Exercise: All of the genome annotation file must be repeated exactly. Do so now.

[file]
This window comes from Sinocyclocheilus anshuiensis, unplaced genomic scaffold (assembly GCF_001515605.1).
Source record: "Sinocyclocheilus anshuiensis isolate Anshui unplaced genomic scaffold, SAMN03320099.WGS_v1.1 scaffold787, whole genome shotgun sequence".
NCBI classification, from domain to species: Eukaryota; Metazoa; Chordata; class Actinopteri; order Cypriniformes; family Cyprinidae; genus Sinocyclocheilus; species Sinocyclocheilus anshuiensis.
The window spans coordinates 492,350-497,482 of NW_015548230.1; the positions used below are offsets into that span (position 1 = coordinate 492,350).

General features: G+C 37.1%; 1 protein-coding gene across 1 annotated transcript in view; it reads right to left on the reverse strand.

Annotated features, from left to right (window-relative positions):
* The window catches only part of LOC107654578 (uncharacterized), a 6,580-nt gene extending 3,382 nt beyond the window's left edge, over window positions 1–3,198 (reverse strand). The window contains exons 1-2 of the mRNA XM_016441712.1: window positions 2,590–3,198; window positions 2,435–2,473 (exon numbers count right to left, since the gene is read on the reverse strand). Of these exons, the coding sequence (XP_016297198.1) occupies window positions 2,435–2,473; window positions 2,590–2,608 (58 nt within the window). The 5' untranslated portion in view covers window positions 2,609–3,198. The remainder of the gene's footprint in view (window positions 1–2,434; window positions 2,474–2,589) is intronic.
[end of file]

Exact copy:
This window comes from Sinocyclocheilus anshuiensis, unplaced genomic scaffold (assembly GCF_001515605.1).
Source record: "Sinocyclocheilus anshuiensis isolate Anshui unplaced genomic scaffold, SAMN03320099.WGS_v1.1 scaffold787, whole genome shotgun sequence".
NCBI classification, from domain to species: Eukaryota; Metazoa; Chordata; class Actinopteri; order Cypriniformes; family Cyprinidae; genus Sinocyclocheilus; species Sinocyclocheilus anshuiensis.
The window spans coordinates 492,350-497,482 of NW_015548230.1; the positions used below are offsets into that span (position 1 = coordinate 492,350).

General features: G+C 37.1%; 1 protein-coding gene across 1 annotated transcript in view; it reads right to left on the reverse strand.

Annotated features, from left to right (window-relative positions):
* The window catches only part of LOC107654578 (uncharacterized), a 6,580-nt gene extending 3,382 nt beyond the window's left edge, over window positions 1–3,198 (reverse strand). The window contains exons 1-2 of the mRNA XM_016441712.1: window positions 2,590–3,198; window positions 2,435–2,473 (exon numbers count right to left, since the gene is read on the reverse strand). Of these exons, the coding sequence (XP_016297198.1) occupies window positions 2,435–2,473; window positions 2,590–2,608 (58 nt within the window). The 5' untranslated portion in view covers window positions 2,609–3,198. The remainder of the gene's footprint in view (window positions 1–2,434; window positions 2,474–2,589) is intronic.